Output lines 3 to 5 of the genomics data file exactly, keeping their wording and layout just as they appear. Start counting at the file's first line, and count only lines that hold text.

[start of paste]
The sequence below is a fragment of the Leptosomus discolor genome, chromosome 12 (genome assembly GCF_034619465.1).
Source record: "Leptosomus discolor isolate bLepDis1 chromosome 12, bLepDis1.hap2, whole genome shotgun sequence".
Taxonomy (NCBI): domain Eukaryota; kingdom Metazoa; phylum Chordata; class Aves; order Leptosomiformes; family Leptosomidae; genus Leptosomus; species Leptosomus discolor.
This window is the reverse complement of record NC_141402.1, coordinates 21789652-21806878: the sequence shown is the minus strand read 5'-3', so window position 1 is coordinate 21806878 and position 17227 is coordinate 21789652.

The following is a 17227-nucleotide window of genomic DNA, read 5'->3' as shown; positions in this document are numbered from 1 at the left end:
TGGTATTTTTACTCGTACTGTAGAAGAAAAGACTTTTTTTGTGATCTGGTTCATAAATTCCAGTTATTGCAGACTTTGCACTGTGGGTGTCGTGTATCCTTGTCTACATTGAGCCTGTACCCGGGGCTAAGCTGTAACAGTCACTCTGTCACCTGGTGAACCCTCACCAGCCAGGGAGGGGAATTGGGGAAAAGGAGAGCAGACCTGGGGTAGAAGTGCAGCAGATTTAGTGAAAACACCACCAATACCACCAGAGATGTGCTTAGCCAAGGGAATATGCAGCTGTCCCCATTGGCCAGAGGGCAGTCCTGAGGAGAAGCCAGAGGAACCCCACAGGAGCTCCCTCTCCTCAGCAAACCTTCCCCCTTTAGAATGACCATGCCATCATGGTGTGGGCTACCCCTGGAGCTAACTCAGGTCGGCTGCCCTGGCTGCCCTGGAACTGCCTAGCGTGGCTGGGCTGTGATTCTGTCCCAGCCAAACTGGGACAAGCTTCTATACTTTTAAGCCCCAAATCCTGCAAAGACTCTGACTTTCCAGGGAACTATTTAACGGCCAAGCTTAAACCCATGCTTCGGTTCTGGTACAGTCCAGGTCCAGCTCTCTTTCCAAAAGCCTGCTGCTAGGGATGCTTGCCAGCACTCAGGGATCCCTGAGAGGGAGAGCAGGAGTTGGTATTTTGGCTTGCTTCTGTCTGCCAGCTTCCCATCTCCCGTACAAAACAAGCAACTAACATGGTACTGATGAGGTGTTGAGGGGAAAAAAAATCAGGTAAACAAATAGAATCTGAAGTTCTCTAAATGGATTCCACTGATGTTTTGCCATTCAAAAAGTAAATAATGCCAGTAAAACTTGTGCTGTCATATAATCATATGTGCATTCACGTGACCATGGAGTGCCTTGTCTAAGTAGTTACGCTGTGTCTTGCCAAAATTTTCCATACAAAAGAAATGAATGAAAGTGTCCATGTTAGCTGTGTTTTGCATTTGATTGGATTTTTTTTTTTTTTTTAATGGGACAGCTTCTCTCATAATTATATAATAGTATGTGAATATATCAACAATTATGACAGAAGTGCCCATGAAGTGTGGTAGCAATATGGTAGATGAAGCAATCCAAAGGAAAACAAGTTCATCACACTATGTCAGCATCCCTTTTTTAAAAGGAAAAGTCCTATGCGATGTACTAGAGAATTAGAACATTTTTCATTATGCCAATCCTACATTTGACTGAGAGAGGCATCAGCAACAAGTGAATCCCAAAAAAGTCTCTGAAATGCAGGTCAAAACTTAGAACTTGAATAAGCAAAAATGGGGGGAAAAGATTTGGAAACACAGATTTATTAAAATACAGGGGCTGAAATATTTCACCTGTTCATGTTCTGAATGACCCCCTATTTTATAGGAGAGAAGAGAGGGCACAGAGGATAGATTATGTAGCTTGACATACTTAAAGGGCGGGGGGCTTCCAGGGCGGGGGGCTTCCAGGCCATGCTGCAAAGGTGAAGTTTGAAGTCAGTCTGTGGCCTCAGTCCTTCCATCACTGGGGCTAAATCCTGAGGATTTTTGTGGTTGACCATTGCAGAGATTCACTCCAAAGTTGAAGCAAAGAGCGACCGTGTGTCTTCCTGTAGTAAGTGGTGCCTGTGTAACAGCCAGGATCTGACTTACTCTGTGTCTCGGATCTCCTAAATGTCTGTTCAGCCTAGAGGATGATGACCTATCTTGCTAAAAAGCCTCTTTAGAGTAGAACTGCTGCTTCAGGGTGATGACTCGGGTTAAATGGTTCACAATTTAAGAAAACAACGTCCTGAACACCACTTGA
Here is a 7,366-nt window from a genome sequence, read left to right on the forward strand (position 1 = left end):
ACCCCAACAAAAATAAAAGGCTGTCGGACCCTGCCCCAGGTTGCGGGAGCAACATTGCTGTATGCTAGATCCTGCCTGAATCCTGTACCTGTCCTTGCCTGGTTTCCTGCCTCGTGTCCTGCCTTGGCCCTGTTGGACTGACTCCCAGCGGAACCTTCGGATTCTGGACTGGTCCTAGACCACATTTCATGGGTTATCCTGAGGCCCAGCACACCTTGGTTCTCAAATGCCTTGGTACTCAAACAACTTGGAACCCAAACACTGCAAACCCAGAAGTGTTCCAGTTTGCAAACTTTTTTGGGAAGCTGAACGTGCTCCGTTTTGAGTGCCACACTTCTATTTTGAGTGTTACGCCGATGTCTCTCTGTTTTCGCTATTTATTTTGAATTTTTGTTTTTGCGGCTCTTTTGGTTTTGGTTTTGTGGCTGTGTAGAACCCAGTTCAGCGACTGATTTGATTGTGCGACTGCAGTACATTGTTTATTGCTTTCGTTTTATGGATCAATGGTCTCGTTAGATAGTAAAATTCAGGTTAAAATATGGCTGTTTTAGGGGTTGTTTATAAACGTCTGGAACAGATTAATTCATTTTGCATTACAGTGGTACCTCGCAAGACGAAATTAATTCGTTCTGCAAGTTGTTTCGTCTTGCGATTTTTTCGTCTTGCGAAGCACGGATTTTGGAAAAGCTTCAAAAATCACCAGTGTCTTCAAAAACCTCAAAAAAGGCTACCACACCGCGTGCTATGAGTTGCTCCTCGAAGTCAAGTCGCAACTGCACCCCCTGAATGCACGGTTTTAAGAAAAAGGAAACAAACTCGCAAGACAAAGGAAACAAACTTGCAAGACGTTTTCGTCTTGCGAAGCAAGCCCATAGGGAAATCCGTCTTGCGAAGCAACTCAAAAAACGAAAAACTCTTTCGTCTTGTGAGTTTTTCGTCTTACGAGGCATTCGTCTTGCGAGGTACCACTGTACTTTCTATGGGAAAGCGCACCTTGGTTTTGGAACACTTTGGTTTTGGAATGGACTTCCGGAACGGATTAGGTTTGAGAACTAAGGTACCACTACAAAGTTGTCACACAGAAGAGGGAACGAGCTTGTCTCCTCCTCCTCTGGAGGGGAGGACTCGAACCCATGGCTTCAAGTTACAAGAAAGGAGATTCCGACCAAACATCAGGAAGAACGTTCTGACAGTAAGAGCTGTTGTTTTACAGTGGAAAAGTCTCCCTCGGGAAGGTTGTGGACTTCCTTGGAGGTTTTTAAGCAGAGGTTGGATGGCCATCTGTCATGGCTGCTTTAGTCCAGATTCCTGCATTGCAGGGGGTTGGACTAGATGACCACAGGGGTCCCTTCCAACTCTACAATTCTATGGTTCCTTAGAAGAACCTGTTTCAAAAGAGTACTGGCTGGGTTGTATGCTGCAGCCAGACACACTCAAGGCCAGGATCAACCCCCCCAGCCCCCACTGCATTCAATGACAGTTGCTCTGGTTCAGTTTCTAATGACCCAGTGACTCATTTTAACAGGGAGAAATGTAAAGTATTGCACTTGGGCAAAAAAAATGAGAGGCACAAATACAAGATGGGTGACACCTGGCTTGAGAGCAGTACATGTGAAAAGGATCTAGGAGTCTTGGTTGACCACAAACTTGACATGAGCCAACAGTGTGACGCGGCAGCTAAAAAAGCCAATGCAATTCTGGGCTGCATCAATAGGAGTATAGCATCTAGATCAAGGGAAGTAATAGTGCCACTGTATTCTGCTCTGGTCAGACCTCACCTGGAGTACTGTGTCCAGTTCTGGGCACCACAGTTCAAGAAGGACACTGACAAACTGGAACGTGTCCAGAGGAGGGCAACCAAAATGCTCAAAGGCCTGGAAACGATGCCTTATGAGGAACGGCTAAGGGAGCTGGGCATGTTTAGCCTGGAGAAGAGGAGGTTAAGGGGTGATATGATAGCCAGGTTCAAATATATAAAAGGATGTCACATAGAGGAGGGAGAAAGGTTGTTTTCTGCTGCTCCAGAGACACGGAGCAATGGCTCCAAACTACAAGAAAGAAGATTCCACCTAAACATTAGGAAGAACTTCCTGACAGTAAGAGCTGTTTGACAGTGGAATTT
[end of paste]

Taxonomy (NCBI): domain Eukaryota; kingdom Metazoa; phylum Chordata; class Aves; order Leptosomiformes; family Leptosomidae; genus Leptosomus; species Leptosomus discolor.
This window is the reverse complement of record NC_141402.1, coordinates 21789652-21806878: the sequence shown is the minus strand read 5'-3', so window position 1 is coordinate 21806878 and position 17227 is coordinate 21789652.

The following is a 17227-nucleotide window of genomic DNA, read 5'->3' as shown; positions in this document are numbered from 1 at the left end: